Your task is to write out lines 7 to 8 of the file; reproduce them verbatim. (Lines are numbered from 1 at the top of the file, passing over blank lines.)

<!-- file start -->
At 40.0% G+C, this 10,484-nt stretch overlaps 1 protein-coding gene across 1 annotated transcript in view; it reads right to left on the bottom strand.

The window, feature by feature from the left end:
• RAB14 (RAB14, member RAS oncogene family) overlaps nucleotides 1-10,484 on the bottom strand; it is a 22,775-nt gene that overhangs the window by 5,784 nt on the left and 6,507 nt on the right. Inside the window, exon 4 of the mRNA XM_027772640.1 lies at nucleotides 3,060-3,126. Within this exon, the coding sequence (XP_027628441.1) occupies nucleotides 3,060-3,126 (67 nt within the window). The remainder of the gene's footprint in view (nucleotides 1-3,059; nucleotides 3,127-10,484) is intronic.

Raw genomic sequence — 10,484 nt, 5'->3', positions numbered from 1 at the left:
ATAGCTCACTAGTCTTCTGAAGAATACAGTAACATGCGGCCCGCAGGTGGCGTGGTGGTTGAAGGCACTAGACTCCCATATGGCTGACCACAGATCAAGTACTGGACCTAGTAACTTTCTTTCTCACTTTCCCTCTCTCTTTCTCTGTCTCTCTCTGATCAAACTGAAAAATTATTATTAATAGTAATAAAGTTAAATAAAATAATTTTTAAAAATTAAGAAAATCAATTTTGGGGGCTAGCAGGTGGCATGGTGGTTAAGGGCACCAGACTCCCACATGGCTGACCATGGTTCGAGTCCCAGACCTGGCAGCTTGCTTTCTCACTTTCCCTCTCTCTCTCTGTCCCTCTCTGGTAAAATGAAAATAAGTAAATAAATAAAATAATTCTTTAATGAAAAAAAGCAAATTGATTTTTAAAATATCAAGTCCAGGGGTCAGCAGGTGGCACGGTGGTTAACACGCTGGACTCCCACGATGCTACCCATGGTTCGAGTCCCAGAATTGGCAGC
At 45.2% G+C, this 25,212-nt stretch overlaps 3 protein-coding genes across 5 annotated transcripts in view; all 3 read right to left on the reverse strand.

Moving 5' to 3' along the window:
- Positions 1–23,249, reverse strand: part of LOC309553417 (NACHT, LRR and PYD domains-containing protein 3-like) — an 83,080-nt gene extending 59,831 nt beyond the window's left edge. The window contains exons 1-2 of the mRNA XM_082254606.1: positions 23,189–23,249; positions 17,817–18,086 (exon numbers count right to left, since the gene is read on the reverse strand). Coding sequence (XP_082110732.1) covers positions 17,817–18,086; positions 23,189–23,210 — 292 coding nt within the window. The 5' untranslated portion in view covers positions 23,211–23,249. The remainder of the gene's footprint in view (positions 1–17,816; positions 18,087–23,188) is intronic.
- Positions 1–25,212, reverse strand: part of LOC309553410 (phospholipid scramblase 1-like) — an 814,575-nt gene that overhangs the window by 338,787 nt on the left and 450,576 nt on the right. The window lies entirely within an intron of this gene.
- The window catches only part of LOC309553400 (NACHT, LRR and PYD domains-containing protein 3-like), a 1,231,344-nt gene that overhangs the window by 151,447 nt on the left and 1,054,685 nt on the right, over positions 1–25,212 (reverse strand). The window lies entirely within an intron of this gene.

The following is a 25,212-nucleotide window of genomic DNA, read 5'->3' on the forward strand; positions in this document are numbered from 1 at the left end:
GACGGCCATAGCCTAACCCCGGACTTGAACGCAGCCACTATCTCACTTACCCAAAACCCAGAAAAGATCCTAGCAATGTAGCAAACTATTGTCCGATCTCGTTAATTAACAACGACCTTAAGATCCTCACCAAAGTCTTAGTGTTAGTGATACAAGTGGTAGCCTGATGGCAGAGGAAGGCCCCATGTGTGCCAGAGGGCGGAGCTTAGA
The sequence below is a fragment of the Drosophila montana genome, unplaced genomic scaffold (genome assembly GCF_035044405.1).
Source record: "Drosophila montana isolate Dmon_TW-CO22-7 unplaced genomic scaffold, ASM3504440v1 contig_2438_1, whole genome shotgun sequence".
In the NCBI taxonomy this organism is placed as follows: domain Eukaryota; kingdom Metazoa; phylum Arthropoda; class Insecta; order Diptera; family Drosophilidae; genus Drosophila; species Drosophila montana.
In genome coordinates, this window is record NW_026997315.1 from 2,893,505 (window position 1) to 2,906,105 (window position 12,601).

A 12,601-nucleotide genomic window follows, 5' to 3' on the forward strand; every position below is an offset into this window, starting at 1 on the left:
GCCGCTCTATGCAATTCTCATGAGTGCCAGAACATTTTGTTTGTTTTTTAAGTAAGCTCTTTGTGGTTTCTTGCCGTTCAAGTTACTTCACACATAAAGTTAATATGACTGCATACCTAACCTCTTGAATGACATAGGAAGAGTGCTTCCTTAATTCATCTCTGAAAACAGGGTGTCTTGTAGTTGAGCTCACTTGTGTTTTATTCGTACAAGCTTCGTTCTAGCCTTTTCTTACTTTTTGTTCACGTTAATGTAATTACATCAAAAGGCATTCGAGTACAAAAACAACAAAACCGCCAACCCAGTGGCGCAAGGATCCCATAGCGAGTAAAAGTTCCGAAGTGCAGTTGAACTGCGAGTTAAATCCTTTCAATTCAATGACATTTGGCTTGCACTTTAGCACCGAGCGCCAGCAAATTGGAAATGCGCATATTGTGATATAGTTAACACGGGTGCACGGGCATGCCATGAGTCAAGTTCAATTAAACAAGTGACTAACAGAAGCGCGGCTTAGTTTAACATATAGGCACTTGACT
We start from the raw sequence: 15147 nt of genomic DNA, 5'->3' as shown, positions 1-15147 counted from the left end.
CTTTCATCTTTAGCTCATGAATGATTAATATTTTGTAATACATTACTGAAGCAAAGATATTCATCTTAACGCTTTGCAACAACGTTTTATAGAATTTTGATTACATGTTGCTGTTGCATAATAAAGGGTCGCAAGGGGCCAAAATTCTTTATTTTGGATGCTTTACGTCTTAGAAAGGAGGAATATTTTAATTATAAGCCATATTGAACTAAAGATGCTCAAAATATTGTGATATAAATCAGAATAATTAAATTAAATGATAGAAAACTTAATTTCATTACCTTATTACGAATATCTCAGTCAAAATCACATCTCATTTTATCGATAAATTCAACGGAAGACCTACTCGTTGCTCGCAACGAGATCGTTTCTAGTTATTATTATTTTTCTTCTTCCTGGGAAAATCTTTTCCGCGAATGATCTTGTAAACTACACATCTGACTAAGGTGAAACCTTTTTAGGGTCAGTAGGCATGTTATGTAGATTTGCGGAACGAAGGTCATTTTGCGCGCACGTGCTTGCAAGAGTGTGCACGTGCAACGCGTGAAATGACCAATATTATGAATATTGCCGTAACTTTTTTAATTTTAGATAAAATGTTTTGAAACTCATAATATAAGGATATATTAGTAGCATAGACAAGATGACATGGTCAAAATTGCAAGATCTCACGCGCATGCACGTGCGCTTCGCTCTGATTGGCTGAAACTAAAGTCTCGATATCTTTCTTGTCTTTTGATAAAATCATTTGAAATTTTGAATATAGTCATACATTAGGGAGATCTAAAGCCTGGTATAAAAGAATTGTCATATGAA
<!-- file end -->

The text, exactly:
Moving 5' to 3' along the window:
- Positions 1–23,249, reverse strand: part of LOC309553417 (NACHT, LRR and PYD domains-containing protein 3-like) — an 83,080-nt gene extending 59,831 nt beyond the window's left edge. The window contains exons 1-2 of the mRNA XM_082254606.1: positions 23,189–23,249; positions 17,817–18,086 (exon numbers count right to left, since the gene is read on the reverse strand). Coding sequence (XP_082110732.1) covers positions 17,817–18,086; positions 23,189–23,210 — 292 coding nt within the window. The 5' untranslated portion in view covers positions 23,211–23,249. The remainder of the gene's footprint in view (positions 1–17,816; positions 18,087–23,188) is intronic.